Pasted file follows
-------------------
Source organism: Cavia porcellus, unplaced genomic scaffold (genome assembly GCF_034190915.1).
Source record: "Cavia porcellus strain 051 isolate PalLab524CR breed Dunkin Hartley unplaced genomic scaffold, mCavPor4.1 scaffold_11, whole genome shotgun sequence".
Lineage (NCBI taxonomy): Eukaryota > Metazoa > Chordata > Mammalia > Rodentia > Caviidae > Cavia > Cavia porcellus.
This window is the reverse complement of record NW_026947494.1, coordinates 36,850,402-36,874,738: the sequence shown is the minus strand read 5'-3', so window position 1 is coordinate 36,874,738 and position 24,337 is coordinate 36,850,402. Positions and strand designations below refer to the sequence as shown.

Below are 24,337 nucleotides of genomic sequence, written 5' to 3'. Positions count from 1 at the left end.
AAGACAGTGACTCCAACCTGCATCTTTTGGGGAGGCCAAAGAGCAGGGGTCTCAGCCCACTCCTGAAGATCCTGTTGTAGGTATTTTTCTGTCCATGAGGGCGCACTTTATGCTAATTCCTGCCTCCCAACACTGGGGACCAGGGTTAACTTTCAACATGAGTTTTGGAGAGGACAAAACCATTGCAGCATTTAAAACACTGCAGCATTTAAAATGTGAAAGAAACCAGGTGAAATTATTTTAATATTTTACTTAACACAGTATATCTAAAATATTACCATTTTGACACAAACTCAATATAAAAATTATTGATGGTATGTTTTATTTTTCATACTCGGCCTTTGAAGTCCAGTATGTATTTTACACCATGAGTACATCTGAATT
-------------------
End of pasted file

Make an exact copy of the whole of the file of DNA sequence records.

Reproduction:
Source organism: Cavia porcellus, unplaced genomic scaffold (genome assembly GCF_034190915.1).
Source record: "Cavia porcellus strain 051 isolate PalLab524CR breed Dunkin Hartley unplaced genomic scaffold, mCavPor4.1 scaffold_11, whole genome shotgun sequence".
Lineage (NCBI taxonomy): Eukaryota > Metazoa > Chordata > Mammalia > Rodentia > Caviidae > Cavia > Cavia porcellus.
This window is the reverse complement of record NW_026947494.1, coordinates 36,850,402-36,874,738: the sequence shown is the minus strand read 5'-3', so window position 1 is coordinate 36,874,738 and position 24,337 is coordinate 36,850,402. Positions and strand designations below refer to the sequence as shown.

Below are 24,337 nucleotides of genomic sequence, written 5' to 3'. Positions count from 1 at the left end.
AAGACAGTGACTCCAACCTGCATCTTTTGGGGAGGCCAAAGAGCAGGGGTCTCAGCCCACTCCTGAAGATCCTGTTGTAGGTATTTTTCTGTCCATGAGGGCGCACTTTATGCTAATTCCTGCCTCCCAACACTGGGGACCAGGGTTAACTTTCAACATGAGTTTTGGAGAGGACAAAACCATTGCAGCATTTAAAACACTGCAGCATTTAAAATGTGAAAGAAACCAGGTGAAATTATTTTAATATTTTACTTAACACAGTATATCTAAAATATTACCATTTTGACACAAACTCAATATAAAAATTATTGATGGTATGTTTTATTTTTCATACTCGGCCTTTGAAGTCCAGTATGTATTTTACACCATGAGTACATCTGAATT